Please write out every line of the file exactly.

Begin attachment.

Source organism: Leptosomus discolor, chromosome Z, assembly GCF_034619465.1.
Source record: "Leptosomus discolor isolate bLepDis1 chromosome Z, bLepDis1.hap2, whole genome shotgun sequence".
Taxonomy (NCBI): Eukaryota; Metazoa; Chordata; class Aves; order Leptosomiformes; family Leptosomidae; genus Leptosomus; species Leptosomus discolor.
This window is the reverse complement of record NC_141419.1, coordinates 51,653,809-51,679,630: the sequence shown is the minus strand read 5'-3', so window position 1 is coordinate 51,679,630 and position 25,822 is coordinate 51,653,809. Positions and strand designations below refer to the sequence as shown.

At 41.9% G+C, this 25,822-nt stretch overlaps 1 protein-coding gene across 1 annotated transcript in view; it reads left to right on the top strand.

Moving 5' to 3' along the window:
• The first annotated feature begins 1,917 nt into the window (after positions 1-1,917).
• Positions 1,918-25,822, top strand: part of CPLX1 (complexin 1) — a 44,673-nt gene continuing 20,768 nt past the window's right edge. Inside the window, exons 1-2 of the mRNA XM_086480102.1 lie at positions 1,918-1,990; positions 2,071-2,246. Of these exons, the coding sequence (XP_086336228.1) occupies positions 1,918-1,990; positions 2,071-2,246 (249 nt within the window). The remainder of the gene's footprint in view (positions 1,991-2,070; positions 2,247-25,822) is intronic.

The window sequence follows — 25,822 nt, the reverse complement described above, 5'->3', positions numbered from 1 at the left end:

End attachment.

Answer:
Source organism: Leptosomus discolor, chromosome Z, assembly GCF_034619465.1.
Source record: "Leptosomus discolor isolate bLepDis1 chromosome Z, bLepDis1.hap2, whole genome shotgun sequence".
Taxonomy (NCBI): Eukaryota; Metazoa; Chordata; class Aves; order Leptosomiformes; family Leptosomidae; genus Leptosomus; species Leptosomus discolor.
This window is the reverse complement of record NC_141419.1, coordinates 51,653,809-51,679,630: the sequence shown is the minus strand read 5'-3', so window position 1 is coordinate 51,679,630 and position 25,822 is coordinate 51,653,809. Positions and strand designations below refer to the sequence as shown.

At 41.9% G+C, this 25,822-nt stretch overlaps 1 protein-coding gene across 1 annotated transcript in view; it reads left to right on the top strand.

Moving 5' to 3' along the window:
• The first annotated feature begins 1,917 nt into the window (after positions 1-1,917).
• Positions 1,918-25,822, top strand: part of CPLX1 (complexin 1) — a 44,673-nt gene continuing 20,768 nt past the window's right edge. Inside the window, exons 1-2 of the mRNA XM_086480102.1 lie at positions 1,918-1,990; positions 2,071-2,246. Of these exons, the coding sequence (XP_086336228.1) occupies positions 1,918-1,990; positions 2,071-2,246 (249 nt within the window). The remainder of the gene's footprint in view (positions 1,991-2,070; positions 2,247-25,822) is intronic.

The window sequence follows — 25,822 nt, the reverse complement described above, 5'->3', positions numbered from 1 at the left end: